I think that Terry's suggestions is a good one, so I will be one of the
first cabs off the rank
44 this month
Primary: Tasmanian state distance education (apart from year 6 in
Tasmania in a parent controlled school, year 2 in the UK, and 6 weeks of
year 2 in the US, both state schools)
Secondary: Years 7-10 NSW state distance education. Years 11-13 Hellyer
BSc: University of Tasmania (geology, geography, zoology, ecology,
BSc Hons: University of Tasmania department of geology
PhD: Flinders University of South Australia
1981 casual demonstrator in palaeontology at University of Tasmania
1982 oil, coal, and mineral exploration for Comalco Ltd.
1983-1986 casual demonstrator and lecturer at Flinders university.
1984 contract geologist in base metal exploration with Seltrust
1986 6 month contract for the Australian Bureau of Mineral Resources on
the southern Australian continental margin.
1986-1991 WMC exploration in gold and nickel exploration, Kambalda
1991-1995 manager WMC's geological research laboratory, Melbourne
1995-1997 Consultant sedimentologist for WMC, Melbourne
1997 Casual lecturer and demonstrator with Latrobe and Melbourne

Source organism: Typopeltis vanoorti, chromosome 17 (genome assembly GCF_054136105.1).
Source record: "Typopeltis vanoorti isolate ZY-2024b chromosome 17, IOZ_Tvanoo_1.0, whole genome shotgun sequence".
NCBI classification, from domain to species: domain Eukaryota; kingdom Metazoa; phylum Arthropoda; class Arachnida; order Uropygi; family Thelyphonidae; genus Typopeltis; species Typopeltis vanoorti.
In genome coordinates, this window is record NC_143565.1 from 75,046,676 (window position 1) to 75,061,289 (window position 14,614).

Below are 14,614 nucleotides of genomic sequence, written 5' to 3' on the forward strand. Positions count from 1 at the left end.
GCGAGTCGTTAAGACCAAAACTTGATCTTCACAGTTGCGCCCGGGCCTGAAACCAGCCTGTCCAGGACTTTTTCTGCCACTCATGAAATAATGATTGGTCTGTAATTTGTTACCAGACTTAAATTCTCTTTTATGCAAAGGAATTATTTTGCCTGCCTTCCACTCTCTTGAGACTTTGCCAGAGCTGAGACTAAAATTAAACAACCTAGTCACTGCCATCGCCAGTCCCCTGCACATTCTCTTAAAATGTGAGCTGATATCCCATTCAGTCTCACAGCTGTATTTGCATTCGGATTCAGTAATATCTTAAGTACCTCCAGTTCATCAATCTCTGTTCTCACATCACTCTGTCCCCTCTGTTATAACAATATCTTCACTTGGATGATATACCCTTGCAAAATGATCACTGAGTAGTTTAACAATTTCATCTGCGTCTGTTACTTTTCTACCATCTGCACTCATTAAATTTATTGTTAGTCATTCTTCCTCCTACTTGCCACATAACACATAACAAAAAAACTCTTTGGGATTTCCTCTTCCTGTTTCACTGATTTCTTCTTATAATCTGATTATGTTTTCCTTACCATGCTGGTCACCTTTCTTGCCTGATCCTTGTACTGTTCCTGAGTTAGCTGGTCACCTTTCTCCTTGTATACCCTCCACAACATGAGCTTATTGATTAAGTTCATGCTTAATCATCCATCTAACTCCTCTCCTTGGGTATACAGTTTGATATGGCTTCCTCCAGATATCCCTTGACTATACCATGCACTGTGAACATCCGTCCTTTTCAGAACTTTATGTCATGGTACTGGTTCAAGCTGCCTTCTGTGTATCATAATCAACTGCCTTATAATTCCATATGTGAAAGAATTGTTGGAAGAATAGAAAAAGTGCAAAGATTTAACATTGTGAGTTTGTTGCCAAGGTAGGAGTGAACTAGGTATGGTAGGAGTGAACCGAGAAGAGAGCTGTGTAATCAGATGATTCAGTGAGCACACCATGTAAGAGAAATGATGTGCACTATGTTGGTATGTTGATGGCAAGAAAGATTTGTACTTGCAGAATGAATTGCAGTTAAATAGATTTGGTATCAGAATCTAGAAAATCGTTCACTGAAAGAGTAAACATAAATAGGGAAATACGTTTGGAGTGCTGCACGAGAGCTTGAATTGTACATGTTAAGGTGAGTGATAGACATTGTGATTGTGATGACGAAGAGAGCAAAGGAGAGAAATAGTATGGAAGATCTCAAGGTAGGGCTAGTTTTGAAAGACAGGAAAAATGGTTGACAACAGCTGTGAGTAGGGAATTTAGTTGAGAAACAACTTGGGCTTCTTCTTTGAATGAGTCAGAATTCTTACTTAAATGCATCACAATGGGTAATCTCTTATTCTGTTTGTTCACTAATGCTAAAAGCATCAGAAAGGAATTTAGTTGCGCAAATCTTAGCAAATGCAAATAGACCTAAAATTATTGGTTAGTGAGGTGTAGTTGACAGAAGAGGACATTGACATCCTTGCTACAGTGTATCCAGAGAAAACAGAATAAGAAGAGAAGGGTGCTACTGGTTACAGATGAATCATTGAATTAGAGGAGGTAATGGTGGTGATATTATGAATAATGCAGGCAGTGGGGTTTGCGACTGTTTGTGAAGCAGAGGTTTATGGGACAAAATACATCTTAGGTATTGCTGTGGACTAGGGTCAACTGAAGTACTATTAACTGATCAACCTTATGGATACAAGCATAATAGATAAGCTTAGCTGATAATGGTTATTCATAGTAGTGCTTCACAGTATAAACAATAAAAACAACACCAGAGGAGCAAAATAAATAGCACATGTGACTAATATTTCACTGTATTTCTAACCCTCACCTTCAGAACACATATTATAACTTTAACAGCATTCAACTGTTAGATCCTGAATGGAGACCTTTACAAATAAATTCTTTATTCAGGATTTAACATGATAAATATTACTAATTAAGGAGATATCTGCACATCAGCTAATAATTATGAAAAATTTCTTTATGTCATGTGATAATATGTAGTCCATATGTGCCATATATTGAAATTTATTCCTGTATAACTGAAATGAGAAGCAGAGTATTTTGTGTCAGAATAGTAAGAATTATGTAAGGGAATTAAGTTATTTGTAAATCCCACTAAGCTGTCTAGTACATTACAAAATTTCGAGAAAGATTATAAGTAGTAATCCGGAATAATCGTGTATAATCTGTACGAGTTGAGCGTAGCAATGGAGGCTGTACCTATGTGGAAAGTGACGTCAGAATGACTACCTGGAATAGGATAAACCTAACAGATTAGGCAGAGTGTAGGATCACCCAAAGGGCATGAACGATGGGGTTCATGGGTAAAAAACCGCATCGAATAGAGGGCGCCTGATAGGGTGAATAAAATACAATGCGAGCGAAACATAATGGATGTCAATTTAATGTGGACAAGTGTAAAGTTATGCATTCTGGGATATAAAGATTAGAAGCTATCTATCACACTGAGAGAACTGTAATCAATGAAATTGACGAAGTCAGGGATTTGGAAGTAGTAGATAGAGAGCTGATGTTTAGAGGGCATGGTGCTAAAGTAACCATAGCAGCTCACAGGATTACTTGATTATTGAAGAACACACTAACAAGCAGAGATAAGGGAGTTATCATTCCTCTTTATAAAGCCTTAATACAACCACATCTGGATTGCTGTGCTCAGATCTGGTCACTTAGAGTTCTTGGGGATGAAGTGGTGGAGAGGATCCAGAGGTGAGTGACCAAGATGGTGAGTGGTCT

1998-2002 Lecturer at the Australian National University.
HOW LONG HAVE I BEEN A CHRISTIAN?
I was brought up in a Christian family and made a personal decision to
follow Christ when I was 8.
Mostly Christian Brethren, but occasionally Anglican (like at present).
Certificate in Biblical studies from Emmaus Bible School (brethren)
Currently working in the Moore College (Anglican) external studies
On the board of the Institute for the Study of Christianity in an Age of
Science and Technology (ISCAST) - see iscast.org.au
Board member and MARS-OZ program leader of the Mars Society Australia
(MSA) - see marssociety.org.au
OTHER PERSONAL INTERESTS
Married to Anna for 20 years, two children, Jenny (14 this month), Ros
(11), surrounded by pets - a cat, budgies and guinea pigs
Scuba diving, hiking, camping, and reading (mainly SF, some fantasy,
theology, naval military, and space history)
-- "It is not easy to see how the more extreme forms of nationalism can long survive when men have seen the earth as a pale crescent dwindling against the stars, until at last they look for it in vain".
Arthur C. Clarke
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